Core: noun, the most important part of a thing, the essence; from the Latin cor, meaning heart.

Click for Main Weblog

  Needless Commentary from Small-Town America  

The Weblog at The View from the Core - Thu. 01/10/08 08:48:00 AM

The Half-Century Mark

Today is my fiftieth birthday.

In honor of the occasion, here is one of my favorite poems; coincidentally, it was first published the year I was born.

old age sticks
up Keep

youth yanks them
cries No

youth laughs
old age

scolds Forbid
den Stop
n't Don't

&)youth goes
right on
owing old

Edward Estlin Cummings
95 Poems (1958) # 57
Complete Poems 1904-1962 (1991), ed. George J. Firmage, p. 729

Here follows some apt commentary by Thomas Dilworth:

The concluding statement in this poem makes the warnings of old age a metaphor for a warning of an entirely different sort. In the first two stanzas, the prohibitions of old age are met by youthful rebellion. The activity of old age appears within the confines of parentheses, suggesting repression; the activity of youth is unbounded by parentheses, suggesting refusal to accept restrictions.
In the central stanza, youth verbally breaks through prohibition by old age, so that two people (ideally one young, one old) reading simultaneously are necessary to perform this stanza aloud. The eruption of youth through age in this stanza may suggest the transition from youth to age, since the subsequent stanza is a cumulative expression of old age that is not, as in stanza two, countered by rebellious youth but is followed by an assertion that youth grows old. The transition from youth to age is suggested at the very center of the poem by apparent continuity in the juxtaposition of conventionally related syllables "laughs / (sing" as though youth makes both these happy sounds before the reader recognizes "sing" as the conclusion of the injunction by old age, "No Trespassing."

P.S. This anonymous analysis is even better:

I find this to be one of cummings' best poems. It's all about the conflict between adults and/or authority who set up rules and young people who rebel. Notice that everything that "old age" says is IN parentheses (signifying their stifling control) and everything that "youth" says is OUTSIDE of parentheses (signifying freedom). Much if what "old age" says begins with a capital (signifying authority) and everything "youth" says is in lower case. The split words give cummings a double meaning. For example, breaking up "Mustn't" in the fourth stanza into Must/ n't signifies both those things adults say we MUST do and those things they say we MUSTN'T do. Better yet, the last two lines break up the phrase "growing old" into gr/owing old signifying that not only do young people eventually grow older, they also OWE something to their elders who have set boundaries to keep them safe, help them mature, etc. This is cumming's point — youth may rebel against the restrictions "put up" by their elders (who were once rebellious youths themselves remember) but they are who they are in part because of what their elders have taught them. And they too will grow older, only to set rules and restrictions for their own children someday. How do we know this? Notice that that the last word and the first word of the poem is "old." Just like the cycle of life, you can go from the bottom of the poem right back into the beginning of the poem to start the cycle all over again. And notice too that if you do this, the "old" of the youth at the end of the poem, which is outside of parentheses becomes the "old" of old age at the top of the poem which is in parentheses. The rebellious youth have grown up to establish restrictions of their own. This is truly a remarkably complex poem by cummings though on the surface it seems so simplistic.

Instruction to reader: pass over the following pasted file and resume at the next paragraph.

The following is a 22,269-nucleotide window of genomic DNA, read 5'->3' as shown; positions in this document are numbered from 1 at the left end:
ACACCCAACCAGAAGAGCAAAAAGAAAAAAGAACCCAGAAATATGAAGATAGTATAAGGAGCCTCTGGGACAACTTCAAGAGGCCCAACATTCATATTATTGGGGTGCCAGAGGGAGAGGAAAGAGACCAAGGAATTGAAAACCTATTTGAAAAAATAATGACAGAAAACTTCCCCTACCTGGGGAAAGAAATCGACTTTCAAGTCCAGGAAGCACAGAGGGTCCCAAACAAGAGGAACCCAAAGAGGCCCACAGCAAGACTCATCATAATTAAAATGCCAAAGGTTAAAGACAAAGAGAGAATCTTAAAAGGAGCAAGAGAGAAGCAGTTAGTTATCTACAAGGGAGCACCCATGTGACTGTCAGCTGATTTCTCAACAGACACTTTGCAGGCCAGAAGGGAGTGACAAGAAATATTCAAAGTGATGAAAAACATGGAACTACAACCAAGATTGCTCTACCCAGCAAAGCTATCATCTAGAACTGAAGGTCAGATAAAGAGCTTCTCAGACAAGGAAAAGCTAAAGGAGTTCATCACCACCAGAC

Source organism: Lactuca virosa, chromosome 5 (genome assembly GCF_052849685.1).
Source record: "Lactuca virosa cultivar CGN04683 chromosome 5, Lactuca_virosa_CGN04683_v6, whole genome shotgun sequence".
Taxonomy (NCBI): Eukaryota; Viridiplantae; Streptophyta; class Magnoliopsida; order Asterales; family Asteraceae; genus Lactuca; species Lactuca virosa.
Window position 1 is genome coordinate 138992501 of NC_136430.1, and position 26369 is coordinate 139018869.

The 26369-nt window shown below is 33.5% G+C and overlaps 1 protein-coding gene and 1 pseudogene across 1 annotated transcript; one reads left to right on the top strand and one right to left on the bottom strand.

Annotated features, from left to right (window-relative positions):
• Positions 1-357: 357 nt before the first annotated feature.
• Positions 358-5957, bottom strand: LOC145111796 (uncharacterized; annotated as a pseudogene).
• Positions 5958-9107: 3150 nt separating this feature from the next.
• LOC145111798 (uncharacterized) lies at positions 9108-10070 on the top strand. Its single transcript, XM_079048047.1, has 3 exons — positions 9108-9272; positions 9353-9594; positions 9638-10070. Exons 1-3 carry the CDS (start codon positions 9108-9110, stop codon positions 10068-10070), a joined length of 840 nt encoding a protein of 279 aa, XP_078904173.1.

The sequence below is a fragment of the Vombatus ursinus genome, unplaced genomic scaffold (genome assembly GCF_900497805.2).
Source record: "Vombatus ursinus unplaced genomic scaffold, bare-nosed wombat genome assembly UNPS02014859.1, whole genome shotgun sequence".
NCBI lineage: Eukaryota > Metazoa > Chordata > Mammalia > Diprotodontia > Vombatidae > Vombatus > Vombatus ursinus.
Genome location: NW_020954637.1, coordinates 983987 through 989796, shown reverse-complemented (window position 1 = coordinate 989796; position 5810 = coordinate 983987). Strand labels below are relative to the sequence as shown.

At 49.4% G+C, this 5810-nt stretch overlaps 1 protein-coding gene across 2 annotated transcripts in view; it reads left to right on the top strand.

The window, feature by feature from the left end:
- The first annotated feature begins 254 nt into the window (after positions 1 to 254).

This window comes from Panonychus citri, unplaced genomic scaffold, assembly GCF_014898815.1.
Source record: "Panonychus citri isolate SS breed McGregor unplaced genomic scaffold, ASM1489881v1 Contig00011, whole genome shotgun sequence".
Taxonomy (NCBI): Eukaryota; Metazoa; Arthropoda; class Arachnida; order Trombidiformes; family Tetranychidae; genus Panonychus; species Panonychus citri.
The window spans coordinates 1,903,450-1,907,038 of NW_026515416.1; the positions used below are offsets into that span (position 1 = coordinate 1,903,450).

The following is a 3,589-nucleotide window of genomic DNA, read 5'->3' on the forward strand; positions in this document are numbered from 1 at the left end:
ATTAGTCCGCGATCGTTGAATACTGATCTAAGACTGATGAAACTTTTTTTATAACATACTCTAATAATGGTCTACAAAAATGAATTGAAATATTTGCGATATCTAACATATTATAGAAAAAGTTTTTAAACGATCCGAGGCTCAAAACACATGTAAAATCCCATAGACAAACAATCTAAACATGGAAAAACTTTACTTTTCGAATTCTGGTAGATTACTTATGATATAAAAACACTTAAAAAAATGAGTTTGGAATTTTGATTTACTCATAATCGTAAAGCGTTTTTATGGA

And see Old Age Sticks (Poem Summary) and Old Age Sticks (Themes).

P.P.S. Vide.

Lane Core Jr. CIW P — Thu. 01/10/08 08:48:00 AM
Categorized as Literary.


The Blog from the Core © 2002-2008 E. L. Core. All rights reserved.

  Needless Commentary from Small-Town America  

The View from the Core, and all original material, © 2002-2004 E. L. Core. All rights reserved.

Cor ad cor loquitur J. H. Newman — “Heart speaks to heart”